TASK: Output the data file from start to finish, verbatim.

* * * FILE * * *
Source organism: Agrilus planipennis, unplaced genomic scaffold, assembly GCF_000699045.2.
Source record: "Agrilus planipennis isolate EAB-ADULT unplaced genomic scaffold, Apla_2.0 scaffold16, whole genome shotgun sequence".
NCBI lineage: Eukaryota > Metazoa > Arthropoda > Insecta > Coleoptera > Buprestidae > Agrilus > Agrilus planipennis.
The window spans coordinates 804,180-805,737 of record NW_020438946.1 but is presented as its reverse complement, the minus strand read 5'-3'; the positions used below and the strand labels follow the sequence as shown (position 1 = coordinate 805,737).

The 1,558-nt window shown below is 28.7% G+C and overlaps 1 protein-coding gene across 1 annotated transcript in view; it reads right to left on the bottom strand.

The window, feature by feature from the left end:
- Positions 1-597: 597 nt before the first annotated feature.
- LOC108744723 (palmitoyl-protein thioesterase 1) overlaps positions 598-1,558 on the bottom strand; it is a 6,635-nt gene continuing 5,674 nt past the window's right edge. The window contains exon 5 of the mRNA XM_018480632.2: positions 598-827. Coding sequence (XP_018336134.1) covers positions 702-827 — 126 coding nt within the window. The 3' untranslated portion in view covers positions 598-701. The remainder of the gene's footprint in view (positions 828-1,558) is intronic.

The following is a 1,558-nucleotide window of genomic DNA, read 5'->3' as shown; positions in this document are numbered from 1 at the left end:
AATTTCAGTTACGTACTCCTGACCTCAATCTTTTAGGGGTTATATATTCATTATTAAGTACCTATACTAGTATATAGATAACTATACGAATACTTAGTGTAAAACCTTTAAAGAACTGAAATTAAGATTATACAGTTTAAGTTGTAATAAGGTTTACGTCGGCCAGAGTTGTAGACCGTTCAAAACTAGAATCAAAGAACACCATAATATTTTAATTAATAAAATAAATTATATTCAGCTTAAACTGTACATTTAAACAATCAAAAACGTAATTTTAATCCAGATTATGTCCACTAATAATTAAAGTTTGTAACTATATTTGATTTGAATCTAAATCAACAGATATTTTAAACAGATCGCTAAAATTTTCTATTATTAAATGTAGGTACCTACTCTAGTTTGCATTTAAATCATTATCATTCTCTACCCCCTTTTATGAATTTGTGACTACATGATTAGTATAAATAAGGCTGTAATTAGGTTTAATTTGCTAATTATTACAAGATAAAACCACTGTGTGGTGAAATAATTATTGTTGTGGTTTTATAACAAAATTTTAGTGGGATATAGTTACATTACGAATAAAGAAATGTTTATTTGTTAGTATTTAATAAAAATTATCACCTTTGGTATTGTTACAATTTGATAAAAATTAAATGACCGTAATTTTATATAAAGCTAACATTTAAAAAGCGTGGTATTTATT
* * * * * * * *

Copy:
Source organism: Agrilus planipennis, unplaced genomic scaffold, assembly GCF_000699045.2.
Source record: "Agrilus planipennis isolate EAB-ADULT unplaced genomic scaffold, Apla_2.0 scaffold16, whole genome shotgun sequence".
NCBI lineage: Eukaryota > Metazoa > Arthropoda > Insecta > Coleoptera > Buprestidae > Agrilus > Agrilus planipennis.
The window spans coordinates 804,180-805,737 of record NW_020438946.1 but is presented as its reverse complement, the minus strand read 5'-3'; the positions used below and the strand labels follow the sequence as shown (position 1 = coordinate 805,737).

The 1,558-nt window shown below is 28.7% G+C and overlaps 1 protein-coding gene across 1 annotated transcript in view; it reads right to left on the bottom strand.

The window, feature by feature from the left end:
- Positions 1-597: 597 nt before the first annotated feature.
- LOC108744723 (palmitoyl-protein thioesterase 1) overlaps positions 598-1,558 on the bottom strand; it is a 6,635-nt gene continuing 5,674 nt past the window's right edge. The window contains exon 5 of the mRNA XM_018480632.2: positions 598-827. Coding sequence (XP_018336134.1) covers positions 702-827 — 126 coding nt within the window. The 3' untranslated portion in view covers positions 598-701. The remainder of the gene's footprint in view (positions 828-1,558) is intronic.

The following is a 1,558-nucleotide window of genomic DNA, read 5'->3' as shown; positions in this document are numbered from 1 at the left end:
AATTTCAGTTACGTACTCCTGACCTCAATCTTTTAGGGGTTATATATTCATTATTAAGTACCTATACTAGTATATAGATAACTATACGAATACTTAGTGTAAAACCTTTAAAGAACTGAAATTAAGATTATACAGTTTAAGTTGTAATAAGGTTTACGTCGGCCAGAGTTGTAGACCGTTCAAAACTAGAATCAAAGAACACCATAATATTTTAATTAATAAAATAAATTATATTCAGCTTAAACTGTACATTTAAACAATCAAAAACGTAATTTTAATCCAGATTATGTCCACTAATAATTAAAGTTTGTAACTATATTTGATTTGAATCTAAATCAACAGATATTTTAAACAGATCGCTAAAATTTTCTATTATTAAATGTAGGTACCTACTCTAGTTTGCATTTAAATCATTATCATTCTCTACCCCCTTTTATGAATTTGTGACTACATGATTAGTATAAATAAGGCTGTAATTAGGTTTAATTTGCTAATTATTACAAGATAAAACCACTGTGTGGTGAAATAATTATTGTTGTGGTTTTATAACAAAATTTTAGTGGGATATAGTTACATTACGAATAAAGAAATGTTTATTTGTTAGTATTTAATAAAAATTATCACCTTTGGTATTGTTACAATTTGATAAAAATTAAATGACCGTAATTTTATATAAAGCTAACATTTAAAAAGCGTGGTATTTATT